2. The first tax cuts, in 2001, obviously did not turn the economy around. Insisting that more tax cuts are the answer is, to say the least, lacking in imagination. To say more, it is like cutting off your right arm to cure a cold because cutting off your left arm didn’t work.
  3. Deficits are now projected at about $1 trillion over the next two years. But let’s not soften that with an abstract word like “trillion.” The deficit is projected to be $1,000,000,000,000. That’s 1,000 billion dollars. Or, to put it another way, paying off such a debt at a million dollars a year would take a million years. And that’s not including interest. But it won’t be a burden to anyone—of voting age.

One of the defensive refrains from Bush supporters goes like this: Bush “inherited” the sour economy from Clinton, and 9/11 was the end result of malfeasance on the part of the previous administration. The popular argument here is one of “cleaning up someone else’s mess,” which understandably is more difficult than getting into that mess in the first place.

But here’s the problem with that – it is now late 2003. Pretty soon, we’ll be deciding who the next president will be. If we must base our assessment as to responsibility for the current state of the union on the policies and actions of an administration that left office almost three years ago, then our decision becomes quite complicated. In effect, it won’t matter whom we elect, because Bush’s present policies will just be kicking in around mid-2006.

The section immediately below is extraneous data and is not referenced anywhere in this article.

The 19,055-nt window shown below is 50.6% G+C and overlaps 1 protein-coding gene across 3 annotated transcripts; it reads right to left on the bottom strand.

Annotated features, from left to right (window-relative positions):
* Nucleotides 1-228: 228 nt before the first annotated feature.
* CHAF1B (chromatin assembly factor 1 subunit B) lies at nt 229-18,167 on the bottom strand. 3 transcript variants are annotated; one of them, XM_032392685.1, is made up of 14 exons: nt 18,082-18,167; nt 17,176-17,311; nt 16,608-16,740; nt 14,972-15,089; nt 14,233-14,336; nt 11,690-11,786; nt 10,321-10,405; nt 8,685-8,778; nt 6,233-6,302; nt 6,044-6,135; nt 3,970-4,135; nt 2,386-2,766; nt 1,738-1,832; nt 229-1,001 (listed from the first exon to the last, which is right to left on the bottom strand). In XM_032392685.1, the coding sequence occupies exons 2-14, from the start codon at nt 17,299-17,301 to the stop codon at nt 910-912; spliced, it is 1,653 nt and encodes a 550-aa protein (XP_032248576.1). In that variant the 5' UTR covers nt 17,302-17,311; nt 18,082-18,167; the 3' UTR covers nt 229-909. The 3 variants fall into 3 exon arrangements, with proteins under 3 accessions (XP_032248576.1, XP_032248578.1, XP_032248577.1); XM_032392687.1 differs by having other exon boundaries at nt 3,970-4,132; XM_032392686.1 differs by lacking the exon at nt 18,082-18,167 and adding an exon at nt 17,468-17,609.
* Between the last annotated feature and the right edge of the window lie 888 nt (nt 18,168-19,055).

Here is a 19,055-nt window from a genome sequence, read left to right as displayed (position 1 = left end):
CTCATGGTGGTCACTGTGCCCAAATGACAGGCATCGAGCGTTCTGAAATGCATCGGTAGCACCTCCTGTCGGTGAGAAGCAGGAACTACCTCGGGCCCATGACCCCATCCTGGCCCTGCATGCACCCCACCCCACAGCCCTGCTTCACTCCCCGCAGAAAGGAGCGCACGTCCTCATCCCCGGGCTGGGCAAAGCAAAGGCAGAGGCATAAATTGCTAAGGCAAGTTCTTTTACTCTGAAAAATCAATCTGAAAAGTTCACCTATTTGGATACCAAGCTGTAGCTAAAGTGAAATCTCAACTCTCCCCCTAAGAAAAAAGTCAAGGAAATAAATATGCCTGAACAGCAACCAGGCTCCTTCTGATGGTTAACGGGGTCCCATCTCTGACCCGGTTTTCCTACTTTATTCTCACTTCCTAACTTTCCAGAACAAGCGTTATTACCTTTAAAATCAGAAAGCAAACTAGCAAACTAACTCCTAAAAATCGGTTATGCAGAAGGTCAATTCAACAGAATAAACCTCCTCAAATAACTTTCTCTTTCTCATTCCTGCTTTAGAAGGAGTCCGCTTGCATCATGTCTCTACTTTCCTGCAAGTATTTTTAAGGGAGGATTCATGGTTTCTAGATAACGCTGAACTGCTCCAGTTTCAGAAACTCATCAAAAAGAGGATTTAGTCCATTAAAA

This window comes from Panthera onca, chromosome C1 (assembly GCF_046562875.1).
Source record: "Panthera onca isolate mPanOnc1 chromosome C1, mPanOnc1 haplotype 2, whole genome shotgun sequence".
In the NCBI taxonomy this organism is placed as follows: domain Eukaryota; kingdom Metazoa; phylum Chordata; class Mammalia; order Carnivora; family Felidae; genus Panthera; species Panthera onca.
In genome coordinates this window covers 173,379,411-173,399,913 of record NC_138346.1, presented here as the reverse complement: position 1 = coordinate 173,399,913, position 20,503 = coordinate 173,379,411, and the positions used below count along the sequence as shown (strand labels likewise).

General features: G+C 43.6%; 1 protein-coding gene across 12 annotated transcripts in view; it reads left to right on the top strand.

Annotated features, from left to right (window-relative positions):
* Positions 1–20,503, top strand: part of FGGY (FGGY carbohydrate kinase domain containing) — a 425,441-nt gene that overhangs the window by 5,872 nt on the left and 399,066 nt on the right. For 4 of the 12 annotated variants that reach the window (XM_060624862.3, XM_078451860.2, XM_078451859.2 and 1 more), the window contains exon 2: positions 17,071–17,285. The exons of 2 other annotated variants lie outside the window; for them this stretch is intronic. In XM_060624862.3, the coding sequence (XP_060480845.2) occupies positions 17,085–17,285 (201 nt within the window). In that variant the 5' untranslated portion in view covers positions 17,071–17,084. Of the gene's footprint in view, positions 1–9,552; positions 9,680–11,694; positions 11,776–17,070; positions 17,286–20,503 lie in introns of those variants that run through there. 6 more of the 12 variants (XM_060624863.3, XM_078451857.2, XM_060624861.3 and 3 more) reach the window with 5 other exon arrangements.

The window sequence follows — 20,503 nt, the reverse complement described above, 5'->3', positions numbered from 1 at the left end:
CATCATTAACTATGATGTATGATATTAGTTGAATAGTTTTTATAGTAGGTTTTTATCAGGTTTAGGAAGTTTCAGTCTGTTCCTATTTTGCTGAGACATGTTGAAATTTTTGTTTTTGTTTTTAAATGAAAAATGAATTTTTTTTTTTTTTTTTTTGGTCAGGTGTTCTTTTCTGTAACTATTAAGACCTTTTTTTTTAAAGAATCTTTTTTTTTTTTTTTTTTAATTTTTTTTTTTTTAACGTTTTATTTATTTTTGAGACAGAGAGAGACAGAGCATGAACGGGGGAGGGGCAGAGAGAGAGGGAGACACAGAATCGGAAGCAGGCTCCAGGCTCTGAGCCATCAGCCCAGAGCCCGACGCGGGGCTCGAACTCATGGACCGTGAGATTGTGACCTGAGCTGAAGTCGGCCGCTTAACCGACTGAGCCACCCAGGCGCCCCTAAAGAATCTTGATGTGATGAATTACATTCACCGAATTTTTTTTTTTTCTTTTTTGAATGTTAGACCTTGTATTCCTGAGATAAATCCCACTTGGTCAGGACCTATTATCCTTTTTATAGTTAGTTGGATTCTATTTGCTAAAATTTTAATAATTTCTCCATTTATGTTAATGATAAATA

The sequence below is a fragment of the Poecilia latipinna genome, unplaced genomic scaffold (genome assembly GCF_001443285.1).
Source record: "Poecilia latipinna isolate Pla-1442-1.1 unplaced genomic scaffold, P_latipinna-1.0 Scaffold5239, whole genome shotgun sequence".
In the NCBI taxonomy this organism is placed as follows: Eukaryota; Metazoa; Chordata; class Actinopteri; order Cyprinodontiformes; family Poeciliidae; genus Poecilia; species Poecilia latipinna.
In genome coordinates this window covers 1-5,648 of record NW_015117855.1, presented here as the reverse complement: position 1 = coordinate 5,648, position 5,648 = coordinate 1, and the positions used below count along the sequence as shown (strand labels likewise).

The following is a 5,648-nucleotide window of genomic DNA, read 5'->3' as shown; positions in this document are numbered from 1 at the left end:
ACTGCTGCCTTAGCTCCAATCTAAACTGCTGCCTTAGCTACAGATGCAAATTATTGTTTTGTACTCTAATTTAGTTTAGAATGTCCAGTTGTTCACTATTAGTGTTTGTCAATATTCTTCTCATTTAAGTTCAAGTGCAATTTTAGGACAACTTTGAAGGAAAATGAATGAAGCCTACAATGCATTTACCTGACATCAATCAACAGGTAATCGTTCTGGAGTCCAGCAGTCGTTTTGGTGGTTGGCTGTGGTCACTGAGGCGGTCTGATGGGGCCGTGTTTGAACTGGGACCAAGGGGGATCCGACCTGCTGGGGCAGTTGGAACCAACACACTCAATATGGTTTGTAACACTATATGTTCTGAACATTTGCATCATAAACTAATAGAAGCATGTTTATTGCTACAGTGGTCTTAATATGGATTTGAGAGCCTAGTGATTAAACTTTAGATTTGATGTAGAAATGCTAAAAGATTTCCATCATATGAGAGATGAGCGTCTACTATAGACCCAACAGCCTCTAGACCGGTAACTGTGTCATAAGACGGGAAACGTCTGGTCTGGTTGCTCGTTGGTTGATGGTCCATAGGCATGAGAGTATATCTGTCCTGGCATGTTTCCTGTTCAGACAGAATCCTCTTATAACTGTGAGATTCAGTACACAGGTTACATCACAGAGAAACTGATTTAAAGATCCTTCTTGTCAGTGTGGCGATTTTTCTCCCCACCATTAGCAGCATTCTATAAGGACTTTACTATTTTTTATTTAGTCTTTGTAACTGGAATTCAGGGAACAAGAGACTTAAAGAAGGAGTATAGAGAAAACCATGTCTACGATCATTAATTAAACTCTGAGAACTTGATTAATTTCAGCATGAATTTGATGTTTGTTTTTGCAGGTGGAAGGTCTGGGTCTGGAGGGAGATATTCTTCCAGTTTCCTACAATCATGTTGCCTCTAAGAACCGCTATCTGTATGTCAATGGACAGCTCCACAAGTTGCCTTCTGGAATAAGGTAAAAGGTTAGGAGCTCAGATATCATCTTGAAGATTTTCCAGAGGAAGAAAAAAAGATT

Note to Democrats: keep this argument handy in case your guy gets elected and things stay bad until the 2008 election cycle ramps up.

Politicians campaigning for re-election either love or hate that Clintonian question, “Are you better off than you were four years ago?” It worked for Clinton in 1992 and, significantly, again in 1996. It may be simplistic, but it’s at least an objective measure people can use—as opposed to trying to gauge the “dignity” level of the White House—to decide who should lead them.

So are you better off? Are we? Is the world?

To paraphrase George Eliot, we can be forgiven if we sometimes mistake brazenness and confidence for actual ability. But we should eventually come around to a pragmatic view of things and put competent people in charge if they can be found. I consider myself a centrist—I have no party affiliation—but to me the situation is plain. We can do better than we’re doing economically because we have in the recent past; we can balance the budget because we have in the recent past; we can protect the environment for the future from those who do not consider the future; and we can find a way to safeguard this country while promoting peace and an open society—because although it’s a new challenge, it’s the right thing to do.